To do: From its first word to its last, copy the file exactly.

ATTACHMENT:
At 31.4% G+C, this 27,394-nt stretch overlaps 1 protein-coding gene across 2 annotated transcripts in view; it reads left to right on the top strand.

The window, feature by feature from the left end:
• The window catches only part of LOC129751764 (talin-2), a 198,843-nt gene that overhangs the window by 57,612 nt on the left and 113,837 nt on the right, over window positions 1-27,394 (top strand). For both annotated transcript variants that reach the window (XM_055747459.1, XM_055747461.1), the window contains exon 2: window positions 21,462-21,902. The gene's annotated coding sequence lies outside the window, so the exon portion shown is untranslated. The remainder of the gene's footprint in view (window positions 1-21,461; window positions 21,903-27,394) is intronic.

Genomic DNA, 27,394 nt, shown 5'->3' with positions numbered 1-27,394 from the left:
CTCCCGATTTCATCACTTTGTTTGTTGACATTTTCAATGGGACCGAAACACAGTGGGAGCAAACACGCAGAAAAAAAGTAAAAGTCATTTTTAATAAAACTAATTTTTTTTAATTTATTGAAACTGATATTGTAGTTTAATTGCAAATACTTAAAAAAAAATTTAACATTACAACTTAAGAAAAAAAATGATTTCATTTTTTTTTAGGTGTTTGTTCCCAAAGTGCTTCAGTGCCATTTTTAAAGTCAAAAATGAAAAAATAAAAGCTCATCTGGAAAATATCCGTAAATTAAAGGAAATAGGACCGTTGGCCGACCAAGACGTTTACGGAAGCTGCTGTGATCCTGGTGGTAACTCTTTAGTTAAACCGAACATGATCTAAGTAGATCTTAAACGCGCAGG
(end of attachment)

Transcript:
At 31.4% G+C, this 27,394-nt stretch overlaps 1 protein-coding gene across 2 annotated transcripts in view; it reads left to right on the top strand.

The window, feature by feature from the left end:
• The window catches only part of LOC129751764 (talin-2), a 198,843-nt gene that overhangs the window by 57,612 nt on the left and 113,837 nt on the right, over window positions 1-27,394 (top strand). For both annotated transcript variants that reach the window (XM_055747459.1, XM_055747461.1), the window contains exon 2: window positions 21,462-21,902. The gene's annotated coding sequence lies outside the window, so the exon portion shown is untranslated. The remainder of the gene's footprint in view (window positions 1-21,461; window positions 21,903-27,394) is intronic.

Genomic DNA, 27,394 nt, shown 5'->3' with positions numbered 1-27,394 from the left:
CTCCCGATTTCATCACTTTGTTTGTTGACATTTTCAATGGGACCGAAACACAGTGGGAGCAAACACGCAGAAAAAAAGTAAAAGTCATTTTTAATAAAACTAATTTTTTTTAATTTATTGAAACTGATATTGTAGTTTAATTGCAAATACTTAAAAAAAAATTTAACATTACAACTTAAGAAAAAAAATGATTTCATTTTTTTTTAGGTGTTTGTTCCCAAAGTGCTTCAGTGCCATTTTTAAAGTCAAAAATGAAAAAATAAAAGCTCATCTGGAAAATATCCGTAAATTAAAGGAAATAGGACCGTTGGCCGACCAAGACGTTTACGGAAGCTGCTGTGATCCTGGTGGTAACTCTTTAGTTAAACCGAACATGATCTAAGTAGATCTTAAACGCGCAGG